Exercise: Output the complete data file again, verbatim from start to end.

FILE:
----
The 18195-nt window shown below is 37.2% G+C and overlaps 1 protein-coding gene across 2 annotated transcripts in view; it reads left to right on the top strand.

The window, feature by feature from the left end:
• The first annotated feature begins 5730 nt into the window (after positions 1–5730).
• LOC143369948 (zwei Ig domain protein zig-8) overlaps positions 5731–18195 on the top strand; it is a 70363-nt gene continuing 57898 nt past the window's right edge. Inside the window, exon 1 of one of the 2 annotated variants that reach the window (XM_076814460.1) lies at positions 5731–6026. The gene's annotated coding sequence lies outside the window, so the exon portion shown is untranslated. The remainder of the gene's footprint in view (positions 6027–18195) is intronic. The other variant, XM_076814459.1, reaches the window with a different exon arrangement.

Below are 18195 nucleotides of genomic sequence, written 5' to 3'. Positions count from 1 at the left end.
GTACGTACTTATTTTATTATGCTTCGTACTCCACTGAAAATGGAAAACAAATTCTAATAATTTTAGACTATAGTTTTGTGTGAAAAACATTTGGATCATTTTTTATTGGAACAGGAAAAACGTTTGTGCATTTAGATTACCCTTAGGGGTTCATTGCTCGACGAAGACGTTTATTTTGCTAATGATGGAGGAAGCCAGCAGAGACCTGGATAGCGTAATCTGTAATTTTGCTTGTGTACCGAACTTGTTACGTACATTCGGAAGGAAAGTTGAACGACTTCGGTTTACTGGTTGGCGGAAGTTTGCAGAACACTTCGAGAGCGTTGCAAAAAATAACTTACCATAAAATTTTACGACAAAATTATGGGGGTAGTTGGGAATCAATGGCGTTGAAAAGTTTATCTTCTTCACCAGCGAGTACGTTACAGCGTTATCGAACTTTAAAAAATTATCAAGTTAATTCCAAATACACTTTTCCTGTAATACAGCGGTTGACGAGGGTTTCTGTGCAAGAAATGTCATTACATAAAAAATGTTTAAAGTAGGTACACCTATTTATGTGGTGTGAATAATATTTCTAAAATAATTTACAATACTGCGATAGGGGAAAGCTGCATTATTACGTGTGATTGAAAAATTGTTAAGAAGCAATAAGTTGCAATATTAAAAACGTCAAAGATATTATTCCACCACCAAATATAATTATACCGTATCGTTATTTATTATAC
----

The 18195-nt window shown below is 37.2% G+C and overlaps 1 protein-coding gene across 2 annotated transcripts in view; it reads left to right on the top strand.

The window, feature by feature from the left end:
• The first annotated feature begins 5730 nt into the window (after positions 1–5730).
• LOC143369948 (zwei Ig domain protein zig-8) overlaps positions 5731–18195 on the top strand; it is a 70363-nt gene continuing 57898 nt past the window's right edge. Inside the window, exon 1 of one of the 2 annotated variants that reach the window (XM_076814460.1) lies at positions 5731–6026. The gene's annotated coding sequence lies outside the window, so the exon portion shown is untranslated. The remainder of the gene's footprint in view (positions 6027–18195) is intronic. The other variant, XM_076814459.1, reaches the window with a different exon arrangement.

Below are 18195 nucleotides of genomic sequence, written 5' to 3'. Positions count from 1 at the left end.
GTACGTACTTATTTTATTATGCTTCGTACTCCACTGAAAATGGAAAACAAATTCTAATAATTTTAGACTATAGTTTTGTGTGAAAAACATTTGGATCATTTTTTATTGGAACAGGAAAAACGTTTGTGCATTTAGATTACCCTTAGGGGTTCATTGCTCGACGAAGACGTTTATTTTGCTAATGATGGAGGAAGCCAGCAGAGACCTGGATAGCGTAATCTGTAATTTTGCTTGTGTACCGAACTTGTTACGTACATTCGGAAGGAAAGTTGAACGACTTCGGTTTACTGGTTGGCGGAAGTTTGCAGAACACTTCGAGAGCGTTGCAAAAAATAACTTACCATAAAATTTTACGACAAAATTATGGGGGTAGTTGGGAATCAATGGCGTTGAAAAGTTTATCTTCTTCACCAGCGAGTACGTTACAGCGTTATCGAACTTTAAAAAATTATCAAGTTAATTCCAAATACACTTTTCCTGTAATACAGCGGTTGACGAGGGTTTCTGTGCAAGAAATGTCATTACATAAAAAATGTTTAAAGTAGGTACACCTATTTATGTGGTGTGAATAATATTTCTAAAATAATTTACAATACTGCGATAGGGGAAAGCTGCATTATTACGTGTGATTGAAAAATTGTTAAGAAGCAATAAGTTGCAATATTAAAAACGTCAAAGATATTATTCCACCACCAAATATAATTATACCGTATCGTTATTTATTATAC